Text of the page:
Reflections on my time as Project Assistant for the John Pendlebury Family Papers Archive: 8 months of John Pendlebury and family, archaeology, travel, photographs and digitisation

Back in the summer of 2015, after a Skype interview, I was lucky enough to be appointed as the Project Assistant for the John Pendlebury Family Papers Archive Project. I moved to Athens and the project commenced at the beginning of October. I started to learn a great deal about the Pendlebury family, archaeology and Greece.

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Postcards of Athens, [c. 1927-28], from Hilda Pendlebury’s travel scrapbook. Copyright: The British School at Athens
I spent a fascinating 8 months cataloguing the archive in detail, repackaging the archive, and working with a local digitisation office to organise the digitisation of the archive. By the time I left at the end of June the archive was fully catalogued (mostly to item-level) and the photograph albums, letters and travel logs were digitised. These 3 sections are the richest in the archive and contain a multitude of early 20th century photographs of Greece, details of many trips taken by John and Hilda Pendlebury, and family letters covering the whole of John Pendlebury’s life.  

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Travel log containing photographs and extracts from John Pendlebury’s letters to his father, from Greece 1923. Copyright: British School at Athens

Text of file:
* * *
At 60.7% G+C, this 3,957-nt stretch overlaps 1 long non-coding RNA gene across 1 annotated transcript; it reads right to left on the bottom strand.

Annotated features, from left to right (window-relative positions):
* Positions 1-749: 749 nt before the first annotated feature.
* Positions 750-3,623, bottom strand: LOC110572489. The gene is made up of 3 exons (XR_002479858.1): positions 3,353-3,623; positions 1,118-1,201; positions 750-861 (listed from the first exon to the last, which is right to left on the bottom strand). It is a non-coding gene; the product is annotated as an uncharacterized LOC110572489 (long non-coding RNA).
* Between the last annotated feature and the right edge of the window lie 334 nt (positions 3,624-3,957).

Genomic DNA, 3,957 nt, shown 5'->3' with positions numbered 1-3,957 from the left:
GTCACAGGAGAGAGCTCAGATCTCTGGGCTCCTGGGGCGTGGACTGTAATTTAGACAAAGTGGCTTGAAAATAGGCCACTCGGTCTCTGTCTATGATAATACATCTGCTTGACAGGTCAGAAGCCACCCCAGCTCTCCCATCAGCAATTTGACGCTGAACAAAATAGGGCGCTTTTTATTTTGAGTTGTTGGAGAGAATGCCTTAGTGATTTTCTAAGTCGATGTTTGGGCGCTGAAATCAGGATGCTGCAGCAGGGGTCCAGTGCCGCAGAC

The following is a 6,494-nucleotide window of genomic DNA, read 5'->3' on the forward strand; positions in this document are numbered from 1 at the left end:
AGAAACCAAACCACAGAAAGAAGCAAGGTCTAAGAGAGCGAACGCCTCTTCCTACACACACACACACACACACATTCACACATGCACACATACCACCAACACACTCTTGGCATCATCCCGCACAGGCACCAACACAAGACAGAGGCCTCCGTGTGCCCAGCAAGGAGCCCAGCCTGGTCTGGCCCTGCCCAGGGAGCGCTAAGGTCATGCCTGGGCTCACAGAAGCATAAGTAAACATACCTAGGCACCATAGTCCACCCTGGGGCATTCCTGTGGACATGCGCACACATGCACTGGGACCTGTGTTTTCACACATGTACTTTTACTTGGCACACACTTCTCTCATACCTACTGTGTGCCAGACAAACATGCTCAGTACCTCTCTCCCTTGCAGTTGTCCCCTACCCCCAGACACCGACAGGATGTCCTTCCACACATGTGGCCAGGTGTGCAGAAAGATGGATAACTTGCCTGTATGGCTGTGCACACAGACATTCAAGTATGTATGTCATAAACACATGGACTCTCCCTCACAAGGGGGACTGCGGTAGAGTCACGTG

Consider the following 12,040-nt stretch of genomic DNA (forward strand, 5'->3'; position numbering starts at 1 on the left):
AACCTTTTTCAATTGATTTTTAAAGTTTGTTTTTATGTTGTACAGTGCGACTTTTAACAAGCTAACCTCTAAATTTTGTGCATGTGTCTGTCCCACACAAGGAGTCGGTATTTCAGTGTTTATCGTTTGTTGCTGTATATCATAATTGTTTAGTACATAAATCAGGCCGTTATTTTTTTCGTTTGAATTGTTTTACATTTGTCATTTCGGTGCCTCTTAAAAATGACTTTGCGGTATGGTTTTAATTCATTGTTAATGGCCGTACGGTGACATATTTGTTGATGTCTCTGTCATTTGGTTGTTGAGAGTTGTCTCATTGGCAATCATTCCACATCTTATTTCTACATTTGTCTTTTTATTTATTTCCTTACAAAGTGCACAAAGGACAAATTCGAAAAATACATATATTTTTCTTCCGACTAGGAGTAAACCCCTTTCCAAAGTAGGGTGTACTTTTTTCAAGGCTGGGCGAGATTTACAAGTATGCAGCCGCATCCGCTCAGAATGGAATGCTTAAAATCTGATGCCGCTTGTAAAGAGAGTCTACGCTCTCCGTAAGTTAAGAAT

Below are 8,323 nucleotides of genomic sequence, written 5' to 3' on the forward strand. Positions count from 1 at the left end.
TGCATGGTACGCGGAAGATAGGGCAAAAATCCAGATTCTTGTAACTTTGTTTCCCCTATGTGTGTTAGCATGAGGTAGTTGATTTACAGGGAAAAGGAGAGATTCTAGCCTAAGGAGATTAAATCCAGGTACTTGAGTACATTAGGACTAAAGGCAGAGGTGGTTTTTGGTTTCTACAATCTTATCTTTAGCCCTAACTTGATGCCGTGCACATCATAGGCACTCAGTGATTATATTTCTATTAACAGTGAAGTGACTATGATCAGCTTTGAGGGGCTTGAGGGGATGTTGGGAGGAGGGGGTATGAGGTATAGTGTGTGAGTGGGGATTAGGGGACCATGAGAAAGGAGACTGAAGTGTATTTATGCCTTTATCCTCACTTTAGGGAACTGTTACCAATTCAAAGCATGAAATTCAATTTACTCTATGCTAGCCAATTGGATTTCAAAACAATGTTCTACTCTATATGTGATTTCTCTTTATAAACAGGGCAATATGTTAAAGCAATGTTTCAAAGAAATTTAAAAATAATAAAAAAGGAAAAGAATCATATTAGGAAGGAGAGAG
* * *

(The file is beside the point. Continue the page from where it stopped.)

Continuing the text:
Many of these family letters were written during John Pendlebury’s time as a student at Winchester College (1918-1923). I am very grateful to the Wykeham patrons (supporters of Winchester College) who generously funded my work and the digitisation work which was carried out.

There is still some work to be done on completing the digitisation, inputting catalogue data onto EMu (the BSA’s cataloguing software), and linking the digital images to catalogue entries. In an ideal world I would have been able to complete all these tasks, but as the project progressed it became clear that this would not be possible. We had to prioritise tasks but also made a huge leap forward towards completion.

I feel very fortunate to have had the chance to work at the British School at Athens on the John Pendlebury Family Archive. The project was really interesting and I learnt more about archaeology than I realised there was to know. I also gained valuable experience of cataloguing to item-level (which I had rarely done before) and working with EMu.

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A page from one of John Pendlebury’s travel logs, containing photographs of a house in Cambridge and of Ralph Lavers (architect) and Herbert Pendlebury (Oct 1934). Copyright: The British School at Athens

I am writing this blog post from an unusually sunny Cambridge, where I am now working as an Assistant Archivist in the Department of Manuscripts and Archives at the University Library. As those who have followed my blog or know about the life of John Pendlebury will realise, he was no stranger to Cambridge. John was a student at Pembroke College and the Faculty of Classics, and John and Hilda lived in various houses in Cambridge between dig seasons in Greece and Egypt. Most mornings I walk past the site of one of their houses (now part of Robinson College).

I hope that my connections with John Pendlebury and the British School at Athens are not completely over, but if they are I will always look back with fond memories.

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Approaching Karphi, April 2016. Copyright: British School at Athens
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